# Paper: JVN's Mechanical Design Calculator 2016

For some reason I’ve been getting a lot of emails about linear gearing mechanisms that can lift 150-300 lbs. Weird, right?

-JVN

Hit up: johnvneun.com/calc

That’s…
[my name].com/[an abbreviated version of the world calculator]

If you can’t spell my name this trick isn’t going to help very much, and I can’t help you… Or at least I’m not going to.

As always, YMMV - enjoy the sheet and good luck with your season!
-JVN

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Quick question about the two efficiency values:

From what I’ve seen, the “speed loss constant” is only used in determining adjusted drivetrain speed, while the “drivetrain efficiency” is only used to determine current draw per motor in a pushing match - are these two qualities related, and if so, why are they separate?

My initial guess was that the drivetrain efficiency is 90% and that the 81% comes from that efficiency being 90% efficient in it of itself (.9*.9 = .81), but I’m unsure if that’s purely coincidental or not. If that is the case, why is there efficiency loss at the wheel that isn’t translated into the motor?

The answer is that “speed loss constant” is a practical hack with basically no direct theoretical justification.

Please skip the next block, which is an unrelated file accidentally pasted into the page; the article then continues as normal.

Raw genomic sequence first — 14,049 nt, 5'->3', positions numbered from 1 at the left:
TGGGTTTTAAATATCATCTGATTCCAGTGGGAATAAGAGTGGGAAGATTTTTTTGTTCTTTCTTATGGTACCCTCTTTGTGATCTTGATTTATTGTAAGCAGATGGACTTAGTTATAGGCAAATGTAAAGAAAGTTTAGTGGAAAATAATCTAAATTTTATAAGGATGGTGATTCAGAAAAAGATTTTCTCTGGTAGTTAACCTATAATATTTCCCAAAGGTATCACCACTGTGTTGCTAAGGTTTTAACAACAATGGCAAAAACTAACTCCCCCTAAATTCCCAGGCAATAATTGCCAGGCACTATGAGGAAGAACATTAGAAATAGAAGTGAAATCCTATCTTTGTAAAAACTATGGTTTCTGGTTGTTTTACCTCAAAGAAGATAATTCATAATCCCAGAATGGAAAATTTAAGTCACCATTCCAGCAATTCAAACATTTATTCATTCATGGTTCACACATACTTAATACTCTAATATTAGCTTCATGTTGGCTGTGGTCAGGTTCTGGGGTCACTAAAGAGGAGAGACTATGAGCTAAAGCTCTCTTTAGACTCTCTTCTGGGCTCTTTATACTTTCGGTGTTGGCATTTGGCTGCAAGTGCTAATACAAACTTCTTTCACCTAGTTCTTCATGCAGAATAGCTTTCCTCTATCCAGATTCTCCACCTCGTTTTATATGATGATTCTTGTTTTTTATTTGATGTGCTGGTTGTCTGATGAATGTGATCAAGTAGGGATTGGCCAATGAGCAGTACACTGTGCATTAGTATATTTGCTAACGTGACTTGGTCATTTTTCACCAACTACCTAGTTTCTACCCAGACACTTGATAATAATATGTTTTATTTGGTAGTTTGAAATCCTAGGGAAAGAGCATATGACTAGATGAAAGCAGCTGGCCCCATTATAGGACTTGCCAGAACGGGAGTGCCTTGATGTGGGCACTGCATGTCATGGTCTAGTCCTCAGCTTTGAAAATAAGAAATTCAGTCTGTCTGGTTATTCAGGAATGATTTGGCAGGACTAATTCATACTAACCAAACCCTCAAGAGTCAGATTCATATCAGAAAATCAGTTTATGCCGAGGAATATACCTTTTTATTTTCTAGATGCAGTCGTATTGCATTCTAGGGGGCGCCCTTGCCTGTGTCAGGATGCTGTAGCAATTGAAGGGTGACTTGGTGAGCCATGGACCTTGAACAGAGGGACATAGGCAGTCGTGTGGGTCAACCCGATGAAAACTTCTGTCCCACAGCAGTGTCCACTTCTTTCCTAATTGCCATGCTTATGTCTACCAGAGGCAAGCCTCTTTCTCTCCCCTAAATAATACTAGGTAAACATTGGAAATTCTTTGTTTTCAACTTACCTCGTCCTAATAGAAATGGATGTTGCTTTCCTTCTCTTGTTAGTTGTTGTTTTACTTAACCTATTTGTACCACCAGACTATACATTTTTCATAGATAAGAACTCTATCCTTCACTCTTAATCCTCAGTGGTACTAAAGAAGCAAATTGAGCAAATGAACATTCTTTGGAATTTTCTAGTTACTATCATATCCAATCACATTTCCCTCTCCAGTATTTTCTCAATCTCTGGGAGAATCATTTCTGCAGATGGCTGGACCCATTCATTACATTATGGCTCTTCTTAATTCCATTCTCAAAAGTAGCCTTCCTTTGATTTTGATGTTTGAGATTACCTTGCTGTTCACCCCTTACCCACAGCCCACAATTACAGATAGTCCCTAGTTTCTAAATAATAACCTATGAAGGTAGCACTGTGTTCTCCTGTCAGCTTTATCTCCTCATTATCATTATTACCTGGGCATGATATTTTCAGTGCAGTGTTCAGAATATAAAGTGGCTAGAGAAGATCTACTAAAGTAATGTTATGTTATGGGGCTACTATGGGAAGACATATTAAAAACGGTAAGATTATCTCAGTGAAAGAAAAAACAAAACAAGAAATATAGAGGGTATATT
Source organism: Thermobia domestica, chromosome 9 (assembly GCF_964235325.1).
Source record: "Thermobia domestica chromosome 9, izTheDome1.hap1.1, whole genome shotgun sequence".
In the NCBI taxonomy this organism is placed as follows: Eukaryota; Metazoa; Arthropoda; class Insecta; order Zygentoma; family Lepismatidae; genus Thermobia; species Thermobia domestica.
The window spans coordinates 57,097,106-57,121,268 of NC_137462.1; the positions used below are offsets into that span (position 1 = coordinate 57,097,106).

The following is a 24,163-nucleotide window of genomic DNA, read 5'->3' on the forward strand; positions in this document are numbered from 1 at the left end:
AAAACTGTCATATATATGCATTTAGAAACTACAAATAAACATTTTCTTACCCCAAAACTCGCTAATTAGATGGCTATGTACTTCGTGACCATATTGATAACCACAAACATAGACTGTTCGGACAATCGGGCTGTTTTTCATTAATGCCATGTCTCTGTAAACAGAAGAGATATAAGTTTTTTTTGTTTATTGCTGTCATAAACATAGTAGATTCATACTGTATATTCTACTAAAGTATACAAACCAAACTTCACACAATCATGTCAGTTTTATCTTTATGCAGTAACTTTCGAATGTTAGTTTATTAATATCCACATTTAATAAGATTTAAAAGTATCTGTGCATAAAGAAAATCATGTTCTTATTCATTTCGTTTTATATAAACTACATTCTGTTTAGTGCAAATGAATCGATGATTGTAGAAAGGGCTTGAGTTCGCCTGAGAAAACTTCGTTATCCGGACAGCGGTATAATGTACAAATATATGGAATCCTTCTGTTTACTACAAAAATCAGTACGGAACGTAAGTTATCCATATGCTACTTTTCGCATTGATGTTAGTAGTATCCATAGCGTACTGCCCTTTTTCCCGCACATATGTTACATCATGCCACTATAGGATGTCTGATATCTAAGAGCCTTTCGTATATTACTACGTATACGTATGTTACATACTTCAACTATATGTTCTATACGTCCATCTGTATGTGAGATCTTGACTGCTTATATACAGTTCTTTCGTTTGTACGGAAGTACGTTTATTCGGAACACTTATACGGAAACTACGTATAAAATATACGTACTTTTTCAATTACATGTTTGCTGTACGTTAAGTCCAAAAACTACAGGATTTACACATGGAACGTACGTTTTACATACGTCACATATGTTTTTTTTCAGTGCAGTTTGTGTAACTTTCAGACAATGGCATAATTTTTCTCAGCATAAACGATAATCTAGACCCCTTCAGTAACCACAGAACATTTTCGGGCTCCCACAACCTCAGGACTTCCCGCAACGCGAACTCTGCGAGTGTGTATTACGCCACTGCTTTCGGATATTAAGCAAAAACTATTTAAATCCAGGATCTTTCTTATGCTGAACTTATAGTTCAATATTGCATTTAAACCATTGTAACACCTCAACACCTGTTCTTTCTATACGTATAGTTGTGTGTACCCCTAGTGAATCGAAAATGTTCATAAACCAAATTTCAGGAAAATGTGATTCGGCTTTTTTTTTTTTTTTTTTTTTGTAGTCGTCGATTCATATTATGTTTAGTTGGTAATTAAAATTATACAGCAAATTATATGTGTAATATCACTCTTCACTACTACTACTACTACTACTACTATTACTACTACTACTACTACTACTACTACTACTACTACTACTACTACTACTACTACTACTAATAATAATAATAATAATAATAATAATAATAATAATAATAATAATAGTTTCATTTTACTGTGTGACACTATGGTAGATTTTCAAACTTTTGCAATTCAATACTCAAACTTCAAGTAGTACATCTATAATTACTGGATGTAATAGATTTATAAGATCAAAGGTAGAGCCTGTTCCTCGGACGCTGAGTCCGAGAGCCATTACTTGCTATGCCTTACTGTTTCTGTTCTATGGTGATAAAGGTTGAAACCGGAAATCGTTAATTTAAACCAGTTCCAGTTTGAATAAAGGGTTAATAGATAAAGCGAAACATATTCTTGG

First, I would like to say thank you for making this incredibly useful resource available, it definitely saved our elevator this year.
I have one question about how to use the intake mechanism tab. When you set the number of Intake Sides to 2 does it calculate as if there was one gearbox for each Intake Side or as one gearbox running each side? For example, if I set the number of Motors per Gearbox to 2 and the number of Intake Sides to 2 as well would that mean the the intake mechanism has a total of 2 or 4 motors?
Thanks again for this awesome resource!

So I’ve been trying to use the linear mechanism tab and for some reason the current draw per Motor isn’t calculated using the gearbox efficiency, am I using an old version or is their a reason for that?

It depends on how your intake is built. # Intake Sides is used to calculate the speed - a one-sided intake implies that the opposite side of the intake is stationary (and that the game piece is approximately round at least in the plane of the intake wheels). Note that the way Drag Load is used, this is “drag load per gearbox”. So, if you have the most common intake this year of independently powered dual intake (4 motors in your case above), you would only put half the total drag load here. If you have both intake sides powered off a single gearbox (2 motors in your case above), you would put the full drag load here.

It doesn’t make much sense to me, either. The gearbox efficiency only affects (in dependency order): Stall Load (G17), Loaded Linear Speed (F13) and Loaded Arm Time (G13). The rotary and intake mechanisms do the same thing. Caveat: Arm Time is based on “terminal velocity” only and does not account for the time required to accelerate the load from a stationary position to that terminal velocity.